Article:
Theo
Reply to
Theo Markettos
Virtualization is incredibly complicated - a whole graduate level college course. If you were to pay for it, it would cost you thousands of US dollars.
It isn't personal. No one is going to volunteer to teach you the equivalent of a college course for no compensation. There no doubt are people who will be happy to answer specific questions about specific issues with specific architectures, but no one will answer an open-ended question like "how does this work?"
You are expected to do some homework on your own.
George
Reply to
George Neuner
Thanks a lot both of you Theo and George, the thing is that I have read about the hypervisors and the virtualization extensions that Intel VT provides and offer, also the hardware-assisted vir tualisation that ARM have introduced after the ARMv7 and most recent ARMv8 -A models but my problem is that, I am trying to understand more in depth t he source code of an x86 hypervisor and of an ARM hypervisor about the CPU virtualization And I was wondering, how they start and writing this kind of source code? I mean how they learn that you need for example "on x86 Intel to enable VMC S that keeps the CPU state of both host and guest" ?
My problem focused on the implementation of this CPU virtualization theory in parallel with the source code of a hypervisor.
Any way, thanks a lot I know that I have to do my own homework just I was wondering if somebody can guide me more specific and not just google it :P Of course I have done that and still do that
Take care
Reply to
Ilias Abrams
Depends on a lot of things. Virtualisation technology is pretty high level and to understand it, you need a working knowledge of operating systems, network theory and hardware technologies. You can't expect to understand the detail without the background. A general overview is not difficult, but the devil is in the detail, as usual.
OS theory is in itself very interesting and accessable, even for those with limited programming and systems engineering experience.
Don't be put off, just keep at it :-)...
Regards,
Chris
Reply to
Chris
That's a more specific question.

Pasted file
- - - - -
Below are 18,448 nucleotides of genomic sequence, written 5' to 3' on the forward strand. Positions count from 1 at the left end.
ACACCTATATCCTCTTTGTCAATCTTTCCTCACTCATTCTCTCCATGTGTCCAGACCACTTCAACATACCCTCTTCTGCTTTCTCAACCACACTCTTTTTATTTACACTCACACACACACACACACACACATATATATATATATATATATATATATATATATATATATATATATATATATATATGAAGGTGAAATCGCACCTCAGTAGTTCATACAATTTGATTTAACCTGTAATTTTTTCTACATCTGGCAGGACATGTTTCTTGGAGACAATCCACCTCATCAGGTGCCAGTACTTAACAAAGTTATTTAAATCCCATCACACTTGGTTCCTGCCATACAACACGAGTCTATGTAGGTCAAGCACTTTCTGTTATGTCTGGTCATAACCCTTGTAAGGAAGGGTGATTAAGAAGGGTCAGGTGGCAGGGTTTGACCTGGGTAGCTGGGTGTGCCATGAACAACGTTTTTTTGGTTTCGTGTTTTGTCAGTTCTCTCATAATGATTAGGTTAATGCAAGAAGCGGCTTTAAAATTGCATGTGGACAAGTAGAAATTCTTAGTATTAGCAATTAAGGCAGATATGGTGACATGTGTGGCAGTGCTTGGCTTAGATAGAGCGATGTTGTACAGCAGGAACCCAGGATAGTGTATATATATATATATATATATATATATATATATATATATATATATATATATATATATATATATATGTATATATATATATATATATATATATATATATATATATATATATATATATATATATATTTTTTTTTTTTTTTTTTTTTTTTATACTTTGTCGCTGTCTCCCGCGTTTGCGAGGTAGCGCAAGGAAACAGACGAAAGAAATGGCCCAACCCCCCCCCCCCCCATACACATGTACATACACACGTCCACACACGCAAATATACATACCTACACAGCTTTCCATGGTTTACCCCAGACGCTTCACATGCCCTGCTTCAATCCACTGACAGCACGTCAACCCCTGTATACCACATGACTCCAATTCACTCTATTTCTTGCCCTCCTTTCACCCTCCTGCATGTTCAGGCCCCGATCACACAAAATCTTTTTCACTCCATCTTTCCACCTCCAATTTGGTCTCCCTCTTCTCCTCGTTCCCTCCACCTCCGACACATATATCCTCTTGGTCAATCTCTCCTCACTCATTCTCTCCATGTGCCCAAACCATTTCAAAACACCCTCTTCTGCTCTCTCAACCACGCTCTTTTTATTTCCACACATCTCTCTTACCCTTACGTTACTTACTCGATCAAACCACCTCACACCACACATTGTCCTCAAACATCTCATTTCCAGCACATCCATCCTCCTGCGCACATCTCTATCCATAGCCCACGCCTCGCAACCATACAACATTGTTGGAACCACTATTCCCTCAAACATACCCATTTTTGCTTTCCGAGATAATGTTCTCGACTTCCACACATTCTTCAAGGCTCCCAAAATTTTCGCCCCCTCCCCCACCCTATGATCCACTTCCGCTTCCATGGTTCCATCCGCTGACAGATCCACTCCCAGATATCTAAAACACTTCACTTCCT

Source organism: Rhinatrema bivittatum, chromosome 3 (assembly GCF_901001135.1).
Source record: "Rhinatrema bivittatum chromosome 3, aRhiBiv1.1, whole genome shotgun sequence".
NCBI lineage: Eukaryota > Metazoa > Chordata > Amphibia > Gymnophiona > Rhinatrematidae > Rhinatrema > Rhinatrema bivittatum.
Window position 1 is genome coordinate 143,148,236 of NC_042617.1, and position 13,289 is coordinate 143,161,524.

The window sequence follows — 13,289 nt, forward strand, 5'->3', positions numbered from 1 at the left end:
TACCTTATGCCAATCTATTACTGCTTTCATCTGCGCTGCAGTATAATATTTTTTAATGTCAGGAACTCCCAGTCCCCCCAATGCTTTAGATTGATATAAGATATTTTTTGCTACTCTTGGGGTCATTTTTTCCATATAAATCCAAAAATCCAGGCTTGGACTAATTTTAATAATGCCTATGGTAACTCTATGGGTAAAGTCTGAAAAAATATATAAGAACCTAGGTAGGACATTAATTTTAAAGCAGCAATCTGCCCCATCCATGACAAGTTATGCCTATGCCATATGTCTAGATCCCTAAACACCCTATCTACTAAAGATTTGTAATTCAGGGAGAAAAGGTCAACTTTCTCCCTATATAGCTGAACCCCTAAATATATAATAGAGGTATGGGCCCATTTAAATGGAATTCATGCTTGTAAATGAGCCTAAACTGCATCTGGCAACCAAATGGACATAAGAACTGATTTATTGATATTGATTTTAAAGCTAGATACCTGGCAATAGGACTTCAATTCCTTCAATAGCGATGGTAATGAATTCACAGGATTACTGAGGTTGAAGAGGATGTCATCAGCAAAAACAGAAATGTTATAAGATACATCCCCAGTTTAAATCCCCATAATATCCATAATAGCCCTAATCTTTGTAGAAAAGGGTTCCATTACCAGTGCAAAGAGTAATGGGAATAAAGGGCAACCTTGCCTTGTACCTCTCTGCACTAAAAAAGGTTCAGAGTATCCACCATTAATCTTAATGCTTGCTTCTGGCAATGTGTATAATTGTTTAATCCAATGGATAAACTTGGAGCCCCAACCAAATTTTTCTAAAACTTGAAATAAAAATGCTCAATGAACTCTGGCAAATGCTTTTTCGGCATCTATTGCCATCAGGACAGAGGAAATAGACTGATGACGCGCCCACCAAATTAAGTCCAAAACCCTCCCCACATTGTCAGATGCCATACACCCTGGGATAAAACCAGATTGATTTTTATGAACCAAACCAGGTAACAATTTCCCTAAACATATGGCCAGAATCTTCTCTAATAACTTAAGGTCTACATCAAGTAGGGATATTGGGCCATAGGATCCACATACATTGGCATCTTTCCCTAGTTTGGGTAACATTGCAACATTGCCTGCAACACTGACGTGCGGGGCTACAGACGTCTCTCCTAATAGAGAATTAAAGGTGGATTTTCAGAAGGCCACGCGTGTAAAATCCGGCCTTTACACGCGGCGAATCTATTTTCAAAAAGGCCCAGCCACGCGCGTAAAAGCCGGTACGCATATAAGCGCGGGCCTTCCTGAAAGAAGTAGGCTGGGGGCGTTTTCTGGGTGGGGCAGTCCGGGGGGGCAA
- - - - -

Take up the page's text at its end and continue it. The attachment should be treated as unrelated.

You might want to take a look at Bochs
formatting link
and/or at QEMU
formatting link

Both of these are open source chip/system emulators. Bochs is x86 specific, whereas QEMU also does ARM, MIPS, PowerPC and Sparc to varying degrees.
I think Bochs may be farther along in its support for supervisory mode code ... where a hypervisor lives ... by virtue of concentrating on x86 only. QEMU is focused more on running user mode applications - the last time I looked at it, none of the fully emulated chips were ones that had support for virtualization in hardware.
George
Reply to
George Neuner
The Intel x86 manuals do a pretty good job documenting what's required to do (their flavor of) virtualization on x86. It's not the easiest read, but it is rather complete. It does severely lack a high level overview, though, it assumes you know what virtualization is.
A useful overview paper for x86:
formatting link

Reply to
Robert Wessel
only when I know for sure (because I checked) that the answer to a question is easly found with google (in less than 5 minutes).
I know that it would be easier to give directly the link with the answer, but in general I prefer to teach someone how to fish intead of give him a single fish...
Bye Jack
Reply to
Jack

ElectronDepot website is not affiliated with any of the manufacturers or service providers discussed here. All logos and trade names are the property of their respective owners.